A panel of judges on the U.S. Court of Appeals for the Second Circuit has vacated the conviction of Dean Skelos, a Republican who was the majority leader of the New York State Senate, because of a "charging error" by prosecutors in defining the term "official act" for the purpose of instructing jurors in the case. Mr. Skelos and his son Adam now join the former Speaker of the New York State Assembly, Sheldon Silver; Bank of America, Michael Steinberg, Rengan Rajaratnam, Javier Artajo and Julien Grout, Benjamin Wey, John Pauling, Todd Newman, and Anthony Chiasson on the list of people that federal prosecutor Preet Bharara and his associates at the FBI went after but who were later either cleared by courts or found to have been the victims of problematic prosecutions.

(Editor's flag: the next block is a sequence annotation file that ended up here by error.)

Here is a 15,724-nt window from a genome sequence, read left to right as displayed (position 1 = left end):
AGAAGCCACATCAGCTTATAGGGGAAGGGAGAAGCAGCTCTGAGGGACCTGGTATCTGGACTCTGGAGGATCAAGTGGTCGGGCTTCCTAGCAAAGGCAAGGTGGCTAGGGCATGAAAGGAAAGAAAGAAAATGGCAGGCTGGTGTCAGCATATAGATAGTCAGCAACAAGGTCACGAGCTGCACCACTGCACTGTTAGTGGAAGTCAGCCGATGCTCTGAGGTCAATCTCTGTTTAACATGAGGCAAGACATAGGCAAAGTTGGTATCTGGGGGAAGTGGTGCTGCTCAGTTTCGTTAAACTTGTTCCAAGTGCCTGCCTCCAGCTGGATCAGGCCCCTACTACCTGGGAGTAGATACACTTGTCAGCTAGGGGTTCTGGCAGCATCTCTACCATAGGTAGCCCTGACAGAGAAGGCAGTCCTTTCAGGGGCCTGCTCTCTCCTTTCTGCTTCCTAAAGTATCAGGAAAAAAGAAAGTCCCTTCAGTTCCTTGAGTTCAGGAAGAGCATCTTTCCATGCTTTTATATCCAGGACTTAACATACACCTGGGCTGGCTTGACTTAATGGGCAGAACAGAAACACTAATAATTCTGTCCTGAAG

As these examples mount, one might imagine that they might begin to take a toll on Mr. Bharara's reputation. NYU Law School's bio of its "distinguished scholar in residence" reports "Under Mr. Bharara's supervision, the office has brought a series of significant and systemically revelatory public corruption cases against members of New York City and State governments. Notable public corruption defendants include...Former Majority Leader of the New York State Senate Dean Skelos; and Former Speaker of the New York State Assembly Sheldon Silver."
These cases may be "significant and systemically revelatory," but maybe not in exactly the way that Mr. Bharara intends. What they disclose is how far away from the rule of law — and from Robert Jackson's vision of the proper role of the federal prosecutor — the U.S. attorney's office for the Southern District ventured under Mr. Bharara's leadership.